Human Rights Activist Faces Foreclosure – Part Two
I managed to get a continuance until February 18th for Civil Division Case No: 2015-024067 CA 01, West Court Condominium vs. George C. Mallinckrodt. It is hard to imagine that it’s come to this. My dedication to human rights may well end in foreclosure and sale of my home on the courthouse steps. No good deed goes unpunished I suppose. I’m feeling discouraged as I’m writing this but somewhere I know that everything will work out one way or another. I would’ve liked to have traveled to Tallahassee last week to speak to lawmakers about prison reform but I didn’t have the funds.
Please check out my blog concerning the “accidental death” ruling by the Miami Medical Examiner regarding the murder of Darren Rainey. When agencies outside the FL DOC issue questionable rulings, it makes one wonder if “Something is rotten in the state of Denmark.”
I’m a psychotherapist by training. By circumstance I’m an author, whistleblower, and human rights advocate. I wrote a book called GETTING AWAY WITH MURDER; a non-fiction narrative that details the nearly three years I worked in a psychiatric ward at the Dade Correctional Institution, a Florida state prison. Patients were tormented, beaten, tortured, and in the case of Darren Rainey, killed by correctional officers. My book is available on CreateSpace and Amazon.
In mid-May 2014, I came forward in a Miami Herald article entitled, Former workers describe ‘chronic’ torture. As far as I know, I’m the only mental health professional who has openly spoken about therampant brutality within the Florida Department of Corrections.
Since the Herald story broke, I’ve become a full-time human rights activist and mental health advocate. Sadly, mental illness has become a crime punishable by death and imprisonment. For lack of funding, state and community mental health facilities have shut down resulting in the mentally ill being swept up into the criminal justice system.
Your funding will greatly assist in my efforts to make a difference for the men and women who have no voice.
My strategy is two-fold:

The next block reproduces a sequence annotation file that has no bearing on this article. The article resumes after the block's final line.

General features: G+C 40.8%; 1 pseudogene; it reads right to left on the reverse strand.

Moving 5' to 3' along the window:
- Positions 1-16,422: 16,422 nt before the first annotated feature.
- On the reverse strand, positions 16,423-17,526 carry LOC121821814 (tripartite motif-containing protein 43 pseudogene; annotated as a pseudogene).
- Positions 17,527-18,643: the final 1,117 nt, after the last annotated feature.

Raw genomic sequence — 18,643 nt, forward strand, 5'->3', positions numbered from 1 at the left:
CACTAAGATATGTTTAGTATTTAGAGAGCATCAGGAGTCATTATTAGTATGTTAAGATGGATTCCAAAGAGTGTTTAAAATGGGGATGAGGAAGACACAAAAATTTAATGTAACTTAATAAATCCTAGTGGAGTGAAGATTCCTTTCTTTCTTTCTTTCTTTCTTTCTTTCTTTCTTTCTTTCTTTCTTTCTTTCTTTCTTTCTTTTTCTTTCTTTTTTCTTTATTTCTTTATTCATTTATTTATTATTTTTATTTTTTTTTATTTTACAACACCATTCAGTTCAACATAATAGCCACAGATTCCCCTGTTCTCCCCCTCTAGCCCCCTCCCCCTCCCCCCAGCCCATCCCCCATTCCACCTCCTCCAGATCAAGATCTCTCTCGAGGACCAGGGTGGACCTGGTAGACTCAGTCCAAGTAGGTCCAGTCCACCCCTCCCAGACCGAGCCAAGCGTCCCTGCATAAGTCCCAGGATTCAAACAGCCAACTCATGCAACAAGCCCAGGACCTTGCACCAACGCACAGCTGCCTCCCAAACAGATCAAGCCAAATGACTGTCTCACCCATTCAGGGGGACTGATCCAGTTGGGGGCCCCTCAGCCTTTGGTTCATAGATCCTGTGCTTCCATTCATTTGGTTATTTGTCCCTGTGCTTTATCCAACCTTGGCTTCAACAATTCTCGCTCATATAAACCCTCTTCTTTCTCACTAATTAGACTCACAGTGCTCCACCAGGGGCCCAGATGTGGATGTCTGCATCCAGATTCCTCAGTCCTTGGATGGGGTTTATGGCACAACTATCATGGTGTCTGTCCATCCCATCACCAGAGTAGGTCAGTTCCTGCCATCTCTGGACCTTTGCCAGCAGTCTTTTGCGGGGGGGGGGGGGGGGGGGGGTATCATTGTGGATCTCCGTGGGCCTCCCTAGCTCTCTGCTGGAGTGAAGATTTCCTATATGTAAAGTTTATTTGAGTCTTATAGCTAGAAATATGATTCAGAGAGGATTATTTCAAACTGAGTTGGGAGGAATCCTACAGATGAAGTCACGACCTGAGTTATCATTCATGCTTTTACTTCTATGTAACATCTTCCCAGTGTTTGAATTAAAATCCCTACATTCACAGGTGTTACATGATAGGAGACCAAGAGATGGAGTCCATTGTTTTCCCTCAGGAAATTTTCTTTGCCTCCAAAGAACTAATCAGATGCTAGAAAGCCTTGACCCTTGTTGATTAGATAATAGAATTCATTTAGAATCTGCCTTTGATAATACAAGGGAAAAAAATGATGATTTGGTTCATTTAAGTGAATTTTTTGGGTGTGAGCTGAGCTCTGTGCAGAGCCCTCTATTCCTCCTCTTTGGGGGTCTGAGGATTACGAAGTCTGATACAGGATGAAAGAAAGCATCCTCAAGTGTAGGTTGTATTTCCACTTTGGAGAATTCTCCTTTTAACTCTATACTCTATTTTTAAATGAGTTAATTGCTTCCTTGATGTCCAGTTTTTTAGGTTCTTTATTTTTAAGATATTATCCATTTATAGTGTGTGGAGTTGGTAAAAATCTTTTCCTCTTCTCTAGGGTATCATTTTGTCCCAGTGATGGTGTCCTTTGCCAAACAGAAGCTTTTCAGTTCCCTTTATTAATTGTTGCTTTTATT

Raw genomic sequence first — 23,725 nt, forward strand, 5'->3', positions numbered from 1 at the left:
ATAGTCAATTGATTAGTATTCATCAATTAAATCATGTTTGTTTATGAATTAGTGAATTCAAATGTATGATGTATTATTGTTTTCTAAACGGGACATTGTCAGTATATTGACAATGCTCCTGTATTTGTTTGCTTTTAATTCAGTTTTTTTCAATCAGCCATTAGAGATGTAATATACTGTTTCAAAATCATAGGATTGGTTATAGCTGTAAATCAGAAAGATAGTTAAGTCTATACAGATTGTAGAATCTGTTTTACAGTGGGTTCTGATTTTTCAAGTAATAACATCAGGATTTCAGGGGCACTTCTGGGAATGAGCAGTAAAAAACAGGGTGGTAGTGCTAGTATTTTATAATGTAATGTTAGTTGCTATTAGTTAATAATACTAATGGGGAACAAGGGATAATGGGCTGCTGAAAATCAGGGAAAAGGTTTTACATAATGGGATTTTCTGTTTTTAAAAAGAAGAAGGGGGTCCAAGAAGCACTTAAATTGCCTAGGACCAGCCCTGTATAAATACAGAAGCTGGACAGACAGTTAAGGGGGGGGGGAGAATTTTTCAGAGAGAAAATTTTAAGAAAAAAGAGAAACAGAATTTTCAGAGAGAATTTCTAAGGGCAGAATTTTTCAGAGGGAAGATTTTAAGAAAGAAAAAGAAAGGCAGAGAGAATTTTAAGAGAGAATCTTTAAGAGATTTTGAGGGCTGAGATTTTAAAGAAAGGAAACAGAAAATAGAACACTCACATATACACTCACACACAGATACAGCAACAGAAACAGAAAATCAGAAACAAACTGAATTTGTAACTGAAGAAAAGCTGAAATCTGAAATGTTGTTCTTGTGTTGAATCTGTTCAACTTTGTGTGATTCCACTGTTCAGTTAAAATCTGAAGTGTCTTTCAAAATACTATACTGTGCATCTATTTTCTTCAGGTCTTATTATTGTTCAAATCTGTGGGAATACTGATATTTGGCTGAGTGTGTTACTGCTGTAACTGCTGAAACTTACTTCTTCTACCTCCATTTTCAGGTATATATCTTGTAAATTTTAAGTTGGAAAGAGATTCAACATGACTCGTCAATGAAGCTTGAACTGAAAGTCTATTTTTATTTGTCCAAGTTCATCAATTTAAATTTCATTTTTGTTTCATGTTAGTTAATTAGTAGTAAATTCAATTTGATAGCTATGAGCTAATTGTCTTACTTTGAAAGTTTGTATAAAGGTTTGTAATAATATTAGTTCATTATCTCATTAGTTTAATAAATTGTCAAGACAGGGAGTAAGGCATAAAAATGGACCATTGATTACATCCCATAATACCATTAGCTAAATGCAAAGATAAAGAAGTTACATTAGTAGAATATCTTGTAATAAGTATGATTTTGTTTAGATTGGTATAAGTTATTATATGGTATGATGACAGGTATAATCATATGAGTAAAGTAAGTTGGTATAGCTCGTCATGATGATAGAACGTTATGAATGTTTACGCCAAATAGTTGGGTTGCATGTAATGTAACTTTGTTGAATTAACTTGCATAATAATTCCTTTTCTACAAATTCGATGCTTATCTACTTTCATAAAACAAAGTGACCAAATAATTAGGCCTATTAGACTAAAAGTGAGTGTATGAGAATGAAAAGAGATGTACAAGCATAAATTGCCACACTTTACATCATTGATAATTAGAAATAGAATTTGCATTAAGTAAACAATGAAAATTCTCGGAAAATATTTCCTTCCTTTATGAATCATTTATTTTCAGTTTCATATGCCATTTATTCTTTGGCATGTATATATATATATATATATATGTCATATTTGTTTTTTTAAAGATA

1) Continue my efforts to increase public awareness of prison brutality in the Florida Department of Corrections. I’ve worked hard to get the message out in Florida and want to take it to the national level. My activism has included: Presenting before the Criminal Justice Committee in Tallahassee. Appearing on TV and Radio shows. Giving interviews to reporters – the Miami Herald has published over 70 articles covering abuses, corruption, and murder in prisons throughout Florida.
2) Promote my book through book tours, radio and TV appearances, speaking engagements, and lectures to students in Criminal Justice Programs and Law Schools. I plan to hire a publicist to help me promote my book as well as scheduling book signing events. I have been interviewed by a journalist for The NewYorker Magazine. The article is scheduled for a fall issue.
I’m very active and dedicated to change. My typical week, which often spills over into the weekend, has me speaking to legislators, counseling people with loved ones on the inside, updating my website, networking, and writing essays and blogs. I recently spoke to new DOC Secretary Julie Jones. That’s the short list!
I’m currently mobilizing a grass-roots effort to convince Florida lawmakers to adopt the strongest possible prison reform bill to combat a cancerous culture of secrecy, brutality, and retaliation that is at the core of the FL DOC. For more info: Florida House of Representatives has gutted Florida Senate Prison Reform Bill 7020 – A Call to Action – Please Help!!!
Thank you for your consideration,